Third, this conception of discpleship draws an interesting link between confession and healing. The writer of James notes this relationship when noting that believers should confess their sins one to another that they might be healed. From a western standpoint of indivdualized, forensically understood notions of sin and salvation, one might be led to conclusion that the mechanism of confession is to remove the ailments accrued from penalty for breaches of judicial law. However, if the aforementioned motif of relationality is presupposed, the link becomes much more organic and meaningful in the scheme of ecclesia. That is, if sin is realized not in the violation of abstracted, divine law, but is manifested rather in the distortion and dissolution of divine/human and human/human relationships, then confession is no longer an isolated, individual admission of guilt, but is rather the first step in the reconciliation of persons. In this moment, both the confessor and hearers participate within the destructive powers of sin which have characterized their relationships. But as confession and forgiveness enfold all, the fissures and fractures of sin are overcome by the inbreaking of the reconciling love and forgiveness of the Spirit of God. As reconciliation and restoration of relationship occurs, the separations, privations and negations wherein sin was manifest are healed and removed, thereby permitting the community of believers to fully participate within the healing and salvific presence of God within their midst through the Spirit's power in their prayers, worship and celebration of the sacraments.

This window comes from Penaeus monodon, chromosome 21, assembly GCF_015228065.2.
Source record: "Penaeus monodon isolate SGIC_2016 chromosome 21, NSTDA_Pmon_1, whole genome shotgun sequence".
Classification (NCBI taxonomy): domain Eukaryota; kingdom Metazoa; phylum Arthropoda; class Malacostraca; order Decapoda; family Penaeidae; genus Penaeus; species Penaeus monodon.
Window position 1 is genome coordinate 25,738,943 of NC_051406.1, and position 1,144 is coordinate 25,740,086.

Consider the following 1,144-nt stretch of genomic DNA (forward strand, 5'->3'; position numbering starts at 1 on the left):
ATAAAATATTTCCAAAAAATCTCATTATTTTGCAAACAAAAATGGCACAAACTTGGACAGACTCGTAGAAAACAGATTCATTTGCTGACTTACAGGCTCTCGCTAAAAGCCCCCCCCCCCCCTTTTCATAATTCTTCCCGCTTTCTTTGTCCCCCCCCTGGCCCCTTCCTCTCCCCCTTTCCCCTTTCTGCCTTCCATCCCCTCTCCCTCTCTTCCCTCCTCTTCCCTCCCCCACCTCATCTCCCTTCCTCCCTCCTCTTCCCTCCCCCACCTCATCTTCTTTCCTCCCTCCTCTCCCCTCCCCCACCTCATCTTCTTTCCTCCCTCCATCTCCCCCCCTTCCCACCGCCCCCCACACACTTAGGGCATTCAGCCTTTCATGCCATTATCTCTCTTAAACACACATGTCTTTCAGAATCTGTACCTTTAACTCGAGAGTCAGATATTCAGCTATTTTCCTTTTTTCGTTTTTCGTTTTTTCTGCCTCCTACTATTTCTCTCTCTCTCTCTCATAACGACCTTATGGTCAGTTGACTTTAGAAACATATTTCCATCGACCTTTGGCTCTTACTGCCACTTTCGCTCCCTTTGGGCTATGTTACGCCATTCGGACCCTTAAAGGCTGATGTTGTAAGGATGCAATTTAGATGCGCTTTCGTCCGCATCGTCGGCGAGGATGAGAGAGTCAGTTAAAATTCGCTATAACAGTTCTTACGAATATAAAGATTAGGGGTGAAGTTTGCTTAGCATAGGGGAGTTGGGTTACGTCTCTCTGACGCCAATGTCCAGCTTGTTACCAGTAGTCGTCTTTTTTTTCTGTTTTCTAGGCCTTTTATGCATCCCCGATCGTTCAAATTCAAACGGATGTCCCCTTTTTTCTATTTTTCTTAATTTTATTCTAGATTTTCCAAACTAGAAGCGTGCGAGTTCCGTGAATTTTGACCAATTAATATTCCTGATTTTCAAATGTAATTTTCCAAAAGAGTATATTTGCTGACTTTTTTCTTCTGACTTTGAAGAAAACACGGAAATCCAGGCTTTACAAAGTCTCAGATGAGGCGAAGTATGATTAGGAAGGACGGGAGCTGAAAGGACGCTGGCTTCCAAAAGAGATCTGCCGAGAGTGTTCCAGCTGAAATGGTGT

I could go on, but I do not wish to extend this post unduly. Clearly, there is a robust cache of powerfully insightful theology in this reorientation of ecclesia away from the classic Western chacterizations of individuated belief to an understanding of the church as the unique location of God's salvation in human history, a salvation which is ever being revealed
n the recon
ciliation of God and humanity as is dramatically typified in the life of the people of God, the reconciled (and reconciling) community of believers.